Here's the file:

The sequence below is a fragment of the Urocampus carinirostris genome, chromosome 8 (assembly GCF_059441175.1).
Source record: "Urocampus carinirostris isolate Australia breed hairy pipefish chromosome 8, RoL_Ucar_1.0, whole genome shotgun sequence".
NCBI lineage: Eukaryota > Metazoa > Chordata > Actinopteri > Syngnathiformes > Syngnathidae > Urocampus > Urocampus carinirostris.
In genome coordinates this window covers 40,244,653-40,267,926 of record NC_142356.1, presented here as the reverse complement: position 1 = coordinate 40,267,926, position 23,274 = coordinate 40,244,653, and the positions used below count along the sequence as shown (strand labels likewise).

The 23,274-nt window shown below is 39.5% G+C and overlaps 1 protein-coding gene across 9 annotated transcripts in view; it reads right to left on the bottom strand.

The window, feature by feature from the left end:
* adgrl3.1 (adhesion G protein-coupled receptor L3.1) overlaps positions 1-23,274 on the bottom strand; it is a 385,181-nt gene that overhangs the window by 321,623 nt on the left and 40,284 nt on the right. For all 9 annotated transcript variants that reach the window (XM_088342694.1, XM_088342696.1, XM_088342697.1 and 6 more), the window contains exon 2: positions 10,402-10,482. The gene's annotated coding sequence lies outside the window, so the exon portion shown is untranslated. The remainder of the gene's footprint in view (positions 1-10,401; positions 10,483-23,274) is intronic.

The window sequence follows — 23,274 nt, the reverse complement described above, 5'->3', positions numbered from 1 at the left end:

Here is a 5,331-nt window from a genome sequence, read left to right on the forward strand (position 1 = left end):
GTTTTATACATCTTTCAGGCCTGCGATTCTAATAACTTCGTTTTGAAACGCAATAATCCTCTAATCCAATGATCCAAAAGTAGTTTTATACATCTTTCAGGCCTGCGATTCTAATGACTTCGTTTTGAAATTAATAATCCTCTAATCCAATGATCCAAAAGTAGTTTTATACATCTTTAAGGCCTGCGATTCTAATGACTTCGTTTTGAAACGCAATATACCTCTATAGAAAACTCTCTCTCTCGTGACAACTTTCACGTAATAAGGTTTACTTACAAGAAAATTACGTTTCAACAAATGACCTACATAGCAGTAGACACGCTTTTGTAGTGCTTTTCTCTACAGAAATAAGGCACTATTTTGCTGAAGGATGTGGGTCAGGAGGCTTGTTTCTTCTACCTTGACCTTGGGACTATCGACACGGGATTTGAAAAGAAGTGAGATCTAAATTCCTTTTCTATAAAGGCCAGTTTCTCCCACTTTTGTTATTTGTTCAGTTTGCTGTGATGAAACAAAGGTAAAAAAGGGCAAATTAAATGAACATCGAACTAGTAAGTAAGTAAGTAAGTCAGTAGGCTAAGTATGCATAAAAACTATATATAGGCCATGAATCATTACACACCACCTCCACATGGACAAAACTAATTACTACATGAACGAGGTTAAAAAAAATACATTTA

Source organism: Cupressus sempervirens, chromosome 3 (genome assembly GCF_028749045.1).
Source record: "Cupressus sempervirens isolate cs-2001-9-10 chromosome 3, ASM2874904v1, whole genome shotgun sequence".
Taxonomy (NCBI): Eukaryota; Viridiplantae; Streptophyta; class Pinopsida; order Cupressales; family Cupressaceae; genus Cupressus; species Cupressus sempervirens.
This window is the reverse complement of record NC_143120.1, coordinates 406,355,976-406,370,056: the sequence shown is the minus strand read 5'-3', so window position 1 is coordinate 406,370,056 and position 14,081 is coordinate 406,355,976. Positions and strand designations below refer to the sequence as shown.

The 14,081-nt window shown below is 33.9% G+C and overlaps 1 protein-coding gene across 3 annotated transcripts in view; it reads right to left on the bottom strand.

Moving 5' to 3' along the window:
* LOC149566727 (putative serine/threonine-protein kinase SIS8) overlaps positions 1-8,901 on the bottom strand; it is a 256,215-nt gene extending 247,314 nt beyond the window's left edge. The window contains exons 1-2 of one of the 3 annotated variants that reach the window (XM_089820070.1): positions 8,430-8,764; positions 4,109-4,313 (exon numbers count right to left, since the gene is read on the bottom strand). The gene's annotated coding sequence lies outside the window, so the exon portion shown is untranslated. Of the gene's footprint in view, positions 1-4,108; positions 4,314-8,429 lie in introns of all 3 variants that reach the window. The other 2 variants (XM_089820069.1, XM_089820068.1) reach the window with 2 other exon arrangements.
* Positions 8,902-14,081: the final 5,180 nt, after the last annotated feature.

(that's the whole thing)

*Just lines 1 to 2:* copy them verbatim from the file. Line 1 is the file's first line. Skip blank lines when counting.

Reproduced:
The sequence below is a fragment of the Urocampus carinirostris genome, chromosome 8 (assembly GCF_059441175.1).
Source record: "Urocampus carinirostris isolate Australia breed hairy pipefish chromosome 8, RoL_Ucar_1.0, whole genome shotgun sequence".